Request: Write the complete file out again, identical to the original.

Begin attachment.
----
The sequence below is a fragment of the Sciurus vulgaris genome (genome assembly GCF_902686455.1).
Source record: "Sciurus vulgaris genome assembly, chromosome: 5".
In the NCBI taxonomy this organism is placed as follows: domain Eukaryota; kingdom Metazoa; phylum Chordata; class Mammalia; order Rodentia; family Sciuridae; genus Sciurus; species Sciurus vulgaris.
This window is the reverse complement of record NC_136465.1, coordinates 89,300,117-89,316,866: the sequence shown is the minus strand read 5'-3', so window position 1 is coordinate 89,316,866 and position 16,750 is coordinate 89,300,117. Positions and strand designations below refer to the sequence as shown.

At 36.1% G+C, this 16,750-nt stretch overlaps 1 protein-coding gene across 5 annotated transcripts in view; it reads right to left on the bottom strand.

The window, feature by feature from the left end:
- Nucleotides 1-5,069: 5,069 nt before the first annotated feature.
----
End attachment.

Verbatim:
The sequence below is a fragment of the Sciurus vulgaris genome (genome assembly GCF_902686455.1).
Source record: "Sciurus vulgaris genome assembly, chromosome: 5".
In the NCBI taxonomy this organism is placed as follows: domain Eukaryota; kingdom Metazoa; phylum Chordata; class Mammalia; order Rodentia; family Sciuridae; genus Sciurus; species Sciurus vulgaris.
This window is the reverse complement of record NC_136465.1, coordinates 89,300,117-89,316,866: the sequence shown is the minus strand read 5'-3', so window position 1 is coordinate 89,316,866 and position 16,750 is coordinate 89,300,117. Positions and strand designations below refer to the sequence as shown.

At 36.1% G+C, this 16,750-nt stretch overlaps 1 protein-coding gene across 5 annotated transcripts in view; it reads right to left on the bottom strand.

The window, feature by feature from the left end:
- Nucleotides 1-5,069: 5,069 nt before the first annotated feature.